India’s Power Sector Moves from Deficit to Surplus

Author photo: Sharada Prahladrao
BySharada Prahladrao
Industry Trends

The Central Electricity Authority (CEA), in its National Electricity Plan (NEP) 2017-2022, says the country does not need any more coal-based capacity addition until 2022, as plans are afoot to add massive renewable-based capacity.  For the first time in recent history, India will not have a power deficit this year.  The CEA data shows that India will have a surplus of 3.1 percent during peak hours and 1.1 percent during non-peak hours in 2016-17.  In 2015-16, the peak hour deficit stood at -3.2 percent, while non-peak hour deficit was at -2.1 percent.  The deficit was as high as 13 percent about a decade ago.  The data, based on gap between demand raised and demand met, shows that June 2016 onwards the country will have more electricity than required.

The NEP states that renewable energy generation will contribute about 20.3 percent and 24.2 percent of the total requirement in 2021-22 and 2026-27, respectively.  This marks a major shift in policy and implementation.  India has ratified the United Nation’s Paris Agreement on climate change.

This new focus may impact equipment suppliers, such as boilers, turbine generators and related segments; as most of them are already strapped for orders, a scarcity of new coal power plants can have an adverse effect.  Giving examples: Bharat Heavy Electricals Ltd (BHEL) is estimated to have manufacturing capacity for power equipment of 20,000 MW a year.  Several domestic firms have entered into joint ventures (L&T-MHI, GE (Alstom)-Bharat Forge, Toshiba-JSW, Gammon-Ansaldo, Thermax-Babcock and Wilcox, BGR-Hitachi) with indigenous manufacturing capacity for supercritical boilers at 16,200 MW and supercritical turbine generators at 14,000MW.  However, with 50,025 MW of coal power projects in different stages of construction, and likely to yield benefits in 2017-22, the CEA does not anticipate any immediate requirement for new coal power plants.

CEA says that likely capacity addition from conventional sources, will be 101,645 MW against a target of 88,537 MW (by end March 2017) - this is close to 115 percent of the target.  Out of this, 2.56 percent of the total capacity addition is expected to come from the private sector.  However, as most of the coal-based capacity is being built by the private sector, investments are likely to be hit.  Concurrently, the 4,000 Mw Ultra Mega Power Plants (UMPPs) would not be needed if the CEA projections are adhered to by the government.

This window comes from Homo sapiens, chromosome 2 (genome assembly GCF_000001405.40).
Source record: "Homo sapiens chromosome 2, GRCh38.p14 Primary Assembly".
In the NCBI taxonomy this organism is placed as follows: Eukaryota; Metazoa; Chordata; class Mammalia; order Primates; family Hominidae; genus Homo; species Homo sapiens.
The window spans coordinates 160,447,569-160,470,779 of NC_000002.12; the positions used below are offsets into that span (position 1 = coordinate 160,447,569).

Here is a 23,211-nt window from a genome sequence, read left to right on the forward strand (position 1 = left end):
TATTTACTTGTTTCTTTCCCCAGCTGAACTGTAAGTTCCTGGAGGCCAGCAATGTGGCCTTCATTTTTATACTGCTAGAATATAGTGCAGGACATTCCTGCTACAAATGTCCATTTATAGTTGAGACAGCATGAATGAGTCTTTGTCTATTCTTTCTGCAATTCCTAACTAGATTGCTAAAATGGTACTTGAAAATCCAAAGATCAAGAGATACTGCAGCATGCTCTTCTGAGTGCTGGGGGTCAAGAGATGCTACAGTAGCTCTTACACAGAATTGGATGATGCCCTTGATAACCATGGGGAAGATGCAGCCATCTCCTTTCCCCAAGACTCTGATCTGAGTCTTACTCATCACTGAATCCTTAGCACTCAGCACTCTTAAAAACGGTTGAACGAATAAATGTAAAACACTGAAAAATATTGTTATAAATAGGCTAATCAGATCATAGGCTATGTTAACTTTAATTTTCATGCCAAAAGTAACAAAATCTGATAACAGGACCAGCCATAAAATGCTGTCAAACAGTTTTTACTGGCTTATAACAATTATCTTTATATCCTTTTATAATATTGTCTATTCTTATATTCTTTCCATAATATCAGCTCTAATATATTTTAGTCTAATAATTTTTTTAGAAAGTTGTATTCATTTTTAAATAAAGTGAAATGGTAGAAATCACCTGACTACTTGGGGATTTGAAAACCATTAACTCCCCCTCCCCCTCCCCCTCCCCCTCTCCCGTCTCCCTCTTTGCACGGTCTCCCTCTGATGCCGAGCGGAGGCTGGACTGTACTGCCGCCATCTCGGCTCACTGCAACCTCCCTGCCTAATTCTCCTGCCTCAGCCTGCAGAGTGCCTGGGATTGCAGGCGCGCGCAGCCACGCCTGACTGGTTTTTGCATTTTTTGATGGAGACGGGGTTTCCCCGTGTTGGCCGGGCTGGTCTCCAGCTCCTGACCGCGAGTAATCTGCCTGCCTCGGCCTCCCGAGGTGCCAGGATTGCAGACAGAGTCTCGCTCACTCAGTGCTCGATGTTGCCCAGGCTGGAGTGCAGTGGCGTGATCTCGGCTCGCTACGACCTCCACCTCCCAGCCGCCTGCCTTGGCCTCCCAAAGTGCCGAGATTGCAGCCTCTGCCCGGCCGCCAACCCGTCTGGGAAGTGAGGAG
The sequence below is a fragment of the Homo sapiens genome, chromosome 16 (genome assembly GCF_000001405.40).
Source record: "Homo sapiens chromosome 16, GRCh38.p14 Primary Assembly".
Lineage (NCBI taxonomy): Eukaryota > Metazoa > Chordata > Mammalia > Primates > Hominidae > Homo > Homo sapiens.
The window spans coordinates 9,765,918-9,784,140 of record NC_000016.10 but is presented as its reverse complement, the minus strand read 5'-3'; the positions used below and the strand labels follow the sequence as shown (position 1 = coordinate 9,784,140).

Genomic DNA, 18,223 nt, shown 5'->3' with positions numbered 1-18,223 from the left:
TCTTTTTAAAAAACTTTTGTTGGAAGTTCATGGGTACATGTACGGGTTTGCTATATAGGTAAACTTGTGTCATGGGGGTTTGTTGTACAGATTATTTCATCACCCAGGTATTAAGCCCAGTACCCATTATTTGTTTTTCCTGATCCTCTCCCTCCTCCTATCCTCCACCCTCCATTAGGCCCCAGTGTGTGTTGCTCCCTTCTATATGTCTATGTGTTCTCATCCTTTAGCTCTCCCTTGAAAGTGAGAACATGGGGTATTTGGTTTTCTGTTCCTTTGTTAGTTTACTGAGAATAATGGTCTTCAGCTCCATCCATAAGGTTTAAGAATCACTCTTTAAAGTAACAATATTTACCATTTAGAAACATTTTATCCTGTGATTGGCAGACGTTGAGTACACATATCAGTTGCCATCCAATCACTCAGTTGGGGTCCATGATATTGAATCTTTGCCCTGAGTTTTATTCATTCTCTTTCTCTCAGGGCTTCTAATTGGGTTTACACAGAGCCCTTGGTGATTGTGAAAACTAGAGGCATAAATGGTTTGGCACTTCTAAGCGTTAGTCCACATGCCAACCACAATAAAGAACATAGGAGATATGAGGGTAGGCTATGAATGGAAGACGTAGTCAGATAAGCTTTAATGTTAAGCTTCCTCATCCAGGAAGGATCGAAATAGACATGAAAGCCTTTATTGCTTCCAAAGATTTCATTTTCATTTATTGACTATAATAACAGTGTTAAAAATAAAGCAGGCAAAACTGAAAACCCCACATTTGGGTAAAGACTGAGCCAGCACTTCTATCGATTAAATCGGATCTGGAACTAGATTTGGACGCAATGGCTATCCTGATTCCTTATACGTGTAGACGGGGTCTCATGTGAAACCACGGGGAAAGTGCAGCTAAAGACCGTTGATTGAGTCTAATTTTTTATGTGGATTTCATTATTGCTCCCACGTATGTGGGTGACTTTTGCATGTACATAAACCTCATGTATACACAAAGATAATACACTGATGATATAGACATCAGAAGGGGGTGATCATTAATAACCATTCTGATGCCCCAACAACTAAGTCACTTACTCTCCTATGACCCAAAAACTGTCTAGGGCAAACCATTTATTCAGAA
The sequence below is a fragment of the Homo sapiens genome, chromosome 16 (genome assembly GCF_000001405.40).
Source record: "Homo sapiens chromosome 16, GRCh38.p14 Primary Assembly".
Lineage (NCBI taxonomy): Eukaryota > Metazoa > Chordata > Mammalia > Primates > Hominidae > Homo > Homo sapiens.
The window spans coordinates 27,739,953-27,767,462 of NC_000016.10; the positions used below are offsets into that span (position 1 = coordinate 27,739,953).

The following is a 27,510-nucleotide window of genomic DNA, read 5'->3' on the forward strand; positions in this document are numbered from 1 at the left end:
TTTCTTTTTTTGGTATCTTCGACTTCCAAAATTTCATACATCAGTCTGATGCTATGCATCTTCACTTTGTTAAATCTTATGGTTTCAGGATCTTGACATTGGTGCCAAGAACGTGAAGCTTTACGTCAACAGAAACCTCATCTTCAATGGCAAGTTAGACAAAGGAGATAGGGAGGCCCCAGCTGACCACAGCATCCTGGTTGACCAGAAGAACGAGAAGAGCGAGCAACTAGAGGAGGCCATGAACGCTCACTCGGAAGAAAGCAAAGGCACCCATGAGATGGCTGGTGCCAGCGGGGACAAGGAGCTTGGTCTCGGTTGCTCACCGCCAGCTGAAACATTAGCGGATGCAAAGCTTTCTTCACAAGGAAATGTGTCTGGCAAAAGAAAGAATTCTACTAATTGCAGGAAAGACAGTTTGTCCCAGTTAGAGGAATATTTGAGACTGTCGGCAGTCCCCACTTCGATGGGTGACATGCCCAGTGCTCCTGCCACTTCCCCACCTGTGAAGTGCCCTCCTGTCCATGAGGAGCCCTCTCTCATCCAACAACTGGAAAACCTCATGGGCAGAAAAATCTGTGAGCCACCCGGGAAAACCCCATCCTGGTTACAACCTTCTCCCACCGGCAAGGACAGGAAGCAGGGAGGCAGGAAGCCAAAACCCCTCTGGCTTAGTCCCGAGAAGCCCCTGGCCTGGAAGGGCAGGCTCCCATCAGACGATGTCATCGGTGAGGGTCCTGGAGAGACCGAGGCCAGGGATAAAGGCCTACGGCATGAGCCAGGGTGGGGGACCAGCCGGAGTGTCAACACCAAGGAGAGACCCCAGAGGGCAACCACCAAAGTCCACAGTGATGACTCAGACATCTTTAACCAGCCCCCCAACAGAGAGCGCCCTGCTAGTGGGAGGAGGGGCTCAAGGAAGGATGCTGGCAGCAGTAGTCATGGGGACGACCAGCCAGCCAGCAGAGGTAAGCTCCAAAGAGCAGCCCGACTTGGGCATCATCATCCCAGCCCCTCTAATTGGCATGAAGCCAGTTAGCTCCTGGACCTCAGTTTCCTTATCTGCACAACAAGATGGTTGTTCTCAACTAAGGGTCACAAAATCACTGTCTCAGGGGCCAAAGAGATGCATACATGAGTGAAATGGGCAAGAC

According to CEA in the NEP 2016, the projected peak power demand at the end of 2021-22 is 235 GW, which is about 17 percent lower than the projection made in the 18th Electric Power Survey (EPS) report.  There are divergent views about this scenario.

  • Officials in the power ministry say the reduced demand projection is made on the past record of slow industrial growth, lag in transmission planning, and sick health of state-owned power distribution companies.
  • Demand side management, energy efficiency and conservation measures would reduce peak demand.



The increase in renewable capacities augurs well for gas power plants.  The variable nature of renewable capacities - solar power generation peaks during the day and depends on climatic conditions - gives gas power the winning advantage.  Gas capacities can be ramped up quickly and are said to offer better efficiencies.  However, plants are operating at low capacities (utilization stood at 23 percent in 2015-16) due to shortage of fuel.  But, improvement in supplies can make gas plants good balancers to renewable energy, ensuring grid stability.

The government has launched several revival schemes for distribution companies and ten states have joined it.  The government has also promised to electrify all villages by 2018 and provide 24x7 power supply for which action plans are being discussed with 21 states.

CEA, the apex technical organization that facilitates development of the power sector in the country to provide quality electricity for all at affordable rates, prepares a draft plan every five years and notifies the plan after obtaining the government's approval; the draft is open for comments from all stakeholders until January 2017.  The NEP acts as a guideline for policymaking in the power sector.





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